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Thursday, December 19, 2013
Don't listen to Vontaze -- he's being modest

By Coley Harvey

CINCINNATI -- When the NFL released its latest update on Pro Bowl fan voting Wednesday, one Cincinnati Bengals player's name was notably absent.

Vontaze Burfict.

Perhaps it wasn't really much of a surprise since the undrafted second-year player hasn't had widespread name recognition during his young career. He also doesn't play in the type of big-market city that might give him the spotlight that players on other teams may receive.

So, if those are the primary reasons why the linebacker's name wasn't included among the top 2 vote-getters at his position, then maybe it all makes sense. Otherwise, there shouldn't be any other reason as to why the NFL's leading tackler wasn't among the top interior linebacker selections with a week of fan voting to go. According to the Cincinnati Enquirer, he ranks 10th in voting at his position.

Vontaze Burfict
The development of linebacker Vontaze Burfict has been a big reason why the Bengals are nearing a playoff berth.
Apparently that doesn't matter to Burfict. In his eyes, a Pro Bowl invite means nothing if he can't take his teammates with him. That is, assuming the Bengals are done playing on Jan. 26.

"For me, I don't think the Pro Bowl should be in the NFL," Burfict said. "That's an individual thing and this is not an individual sport. You've got 10 more guys that are out on the field with you. If I make it to the Pro Bowl, then everybody else should make it to the Pro Bowl."

As improbable and impractical as it actually is to send one individual team's 11 defenders to the postseason all-star game, you understand what Burfict is trying to say, don't you? Clearly, he's just being modest.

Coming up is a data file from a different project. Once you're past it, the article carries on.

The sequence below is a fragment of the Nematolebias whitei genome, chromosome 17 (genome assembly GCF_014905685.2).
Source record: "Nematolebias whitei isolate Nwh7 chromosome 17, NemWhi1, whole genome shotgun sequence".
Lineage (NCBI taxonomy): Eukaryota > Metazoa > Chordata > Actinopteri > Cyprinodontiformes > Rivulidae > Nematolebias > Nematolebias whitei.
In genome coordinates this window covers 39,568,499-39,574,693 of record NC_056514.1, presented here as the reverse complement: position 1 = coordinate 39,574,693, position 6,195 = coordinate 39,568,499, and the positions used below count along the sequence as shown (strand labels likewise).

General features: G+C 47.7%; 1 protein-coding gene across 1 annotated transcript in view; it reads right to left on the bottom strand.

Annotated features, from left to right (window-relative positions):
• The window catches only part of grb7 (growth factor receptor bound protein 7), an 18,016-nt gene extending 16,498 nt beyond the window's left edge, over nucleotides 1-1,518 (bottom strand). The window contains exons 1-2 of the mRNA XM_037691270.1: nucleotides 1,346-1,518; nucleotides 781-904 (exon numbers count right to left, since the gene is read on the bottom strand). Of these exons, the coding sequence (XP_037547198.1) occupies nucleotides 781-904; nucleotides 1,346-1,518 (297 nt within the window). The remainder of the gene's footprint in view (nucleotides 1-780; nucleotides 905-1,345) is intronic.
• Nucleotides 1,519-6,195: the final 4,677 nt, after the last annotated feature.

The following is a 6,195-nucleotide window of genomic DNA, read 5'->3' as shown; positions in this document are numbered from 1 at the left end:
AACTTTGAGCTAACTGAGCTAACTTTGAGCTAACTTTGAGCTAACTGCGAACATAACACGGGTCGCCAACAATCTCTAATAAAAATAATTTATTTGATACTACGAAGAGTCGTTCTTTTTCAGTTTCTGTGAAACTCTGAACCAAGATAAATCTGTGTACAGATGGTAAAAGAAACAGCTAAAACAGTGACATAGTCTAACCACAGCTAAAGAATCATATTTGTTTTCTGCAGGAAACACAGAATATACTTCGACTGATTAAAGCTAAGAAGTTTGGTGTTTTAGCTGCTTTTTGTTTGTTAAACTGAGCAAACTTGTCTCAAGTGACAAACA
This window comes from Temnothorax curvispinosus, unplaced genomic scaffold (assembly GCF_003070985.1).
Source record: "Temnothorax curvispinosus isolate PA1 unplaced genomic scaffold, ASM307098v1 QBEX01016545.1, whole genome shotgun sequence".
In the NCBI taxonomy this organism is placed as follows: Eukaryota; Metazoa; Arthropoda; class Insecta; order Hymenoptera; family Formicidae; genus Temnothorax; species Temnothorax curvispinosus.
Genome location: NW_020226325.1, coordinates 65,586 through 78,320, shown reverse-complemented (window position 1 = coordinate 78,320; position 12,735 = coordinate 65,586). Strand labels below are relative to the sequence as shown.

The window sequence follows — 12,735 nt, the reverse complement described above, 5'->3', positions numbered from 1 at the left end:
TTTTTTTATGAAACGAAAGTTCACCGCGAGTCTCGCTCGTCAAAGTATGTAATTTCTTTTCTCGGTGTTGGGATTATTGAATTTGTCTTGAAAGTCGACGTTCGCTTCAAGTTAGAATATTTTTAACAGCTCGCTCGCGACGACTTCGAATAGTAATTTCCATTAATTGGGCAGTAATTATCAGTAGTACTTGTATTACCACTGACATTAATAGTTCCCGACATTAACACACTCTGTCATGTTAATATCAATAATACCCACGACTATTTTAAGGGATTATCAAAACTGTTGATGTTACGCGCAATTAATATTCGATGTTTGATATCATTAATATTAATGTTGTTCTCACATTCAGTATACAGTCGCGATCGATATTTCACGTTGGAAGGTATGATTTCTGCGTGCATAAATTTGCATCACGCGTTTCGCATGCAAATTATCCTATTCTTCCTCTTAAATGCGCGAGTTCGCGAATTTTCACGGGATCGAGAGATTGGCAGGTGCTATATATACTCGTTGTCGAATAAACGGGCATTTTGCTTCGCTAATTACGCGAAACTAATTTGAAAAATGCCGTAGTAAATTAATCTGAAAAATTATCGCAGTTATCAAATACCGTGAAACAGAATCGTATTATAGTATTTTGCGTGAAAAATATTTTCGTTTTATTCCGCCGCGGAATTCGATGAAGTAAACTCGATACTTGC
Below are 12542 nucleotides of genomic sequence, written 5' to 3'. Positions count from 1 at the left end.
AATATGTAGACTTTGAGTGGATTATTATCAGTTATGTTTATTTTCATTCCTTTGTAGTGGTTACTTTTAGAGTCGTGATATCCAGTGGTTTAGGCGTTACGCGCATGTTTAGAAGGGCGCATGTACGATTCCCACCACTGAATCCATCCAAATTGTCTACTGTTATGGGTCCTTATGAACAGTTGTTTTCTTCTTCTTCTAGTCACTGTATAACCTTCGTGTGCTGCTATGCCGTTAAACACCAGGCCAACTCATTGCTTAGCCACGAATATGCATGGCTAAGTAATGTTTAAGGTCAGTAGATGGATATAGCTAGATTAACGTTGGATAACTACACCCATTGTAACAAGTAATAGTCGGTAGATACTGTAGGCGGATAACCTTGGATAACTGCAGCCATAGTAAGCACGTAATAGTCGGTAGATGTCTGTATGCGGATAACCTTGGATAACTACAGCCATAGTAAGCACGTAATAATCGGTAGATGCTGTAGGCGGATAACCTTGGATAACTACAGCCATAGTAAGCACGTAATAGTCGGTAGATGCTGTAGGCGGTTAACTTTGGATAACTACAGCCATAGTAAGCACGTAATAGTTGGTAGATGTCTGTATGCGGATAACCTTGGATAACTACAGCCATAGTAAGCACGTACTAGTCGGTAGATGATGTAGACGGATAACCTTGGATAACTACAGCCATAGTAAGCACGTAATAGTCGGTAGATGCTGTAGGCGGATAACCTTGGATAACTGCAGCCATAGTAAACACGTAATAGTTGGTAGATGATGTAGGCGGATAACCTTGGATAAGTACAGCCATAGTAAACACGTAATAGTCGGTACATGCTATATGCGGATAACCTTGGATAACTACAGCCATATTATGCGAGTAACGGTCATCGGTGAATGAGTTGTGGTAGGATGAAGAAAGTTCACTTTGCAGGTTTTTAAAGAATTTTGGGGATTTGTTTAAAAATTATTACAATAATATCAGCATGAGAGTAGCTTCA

That's why, when he says the Pro Bowl doesn't belong in the game, you shouldn't listen to him. His humility may prevent him from publicly admitting it, but Burfict knows full well how much of an honor a Pro Bowl invite is. If there is a player on the Bengals' roster most deserving of a trip to this season's game, it is him.

Why does he deserve the Hawaiian vacation? Consider the following.

Not only does he lead the NFL in tackles with 151, but he currently is tied for the all-time single-season franchise tackles record. The stat wasn't recorded until 1976, when Reggie Williams and Jim LeClair each posted 106-tackle regular seasons for the Bengals. Three years later, LeClair had 138. That mark stood as the single-season Cincinnati record until 1988 when Tim Krumrie had 151.

With an average of 10.8 tackles per game, Burfict is on pace to finish with 173.

Since Week 7, he has been the NFL's tackles leader, consistently holding off Dallas' Sean Lee, Buffalo's Kiko Alonso and Jacksonville's Paul Posluszny. Burfict also was the season's tackles leader after Week 4 before getting overtaken.

Alonso and Lee are the AFC's and NFC's respective fan vote leaders.

Those of you who follow defensive statistics closely know that often there are discrepancies between the tackles statistics tracked by the stat crews inside press boxes on game days, and what coaches provide their teams at the end of the week. There are always times when one group credits partial tackles that the other doesn't recognize. Debate can even arise with respect to what constitutes a tackle and what doesn't. As a result, the tackle isn't a formally recognized statistic tracked by the NFL. You won't find tackle statistics in the record book.

For the sake of this argument, though, we're using ESPN Stats & Info's statistics module, which has Burfict at 151 tackles. Whether he actually has that many or more or less, it is clear that he is around the ball all the time.

Burfict has been around the ball so often that he has also gotten his hands on three turnovers; two fumble recoveries and an interception. One of the fumble recoveries came against Cleveland last month when a Burfict hit forced the ball loose, and he grabbed it and scored on an untouched return.

A strong case could be made that if it weren't for Burfict's play in his second year, the tenor of this 9-5, potentially playoff-bound season could be different for the Bengals.

"He's grown," defensive coordinator Mike Zimmer said. "He understands the defense much better, so he's able to tell guys kind of what to do a little bit more. But he's just matured like normal."

Burfict's rapid maturity ought to include a Pro Bowl selection.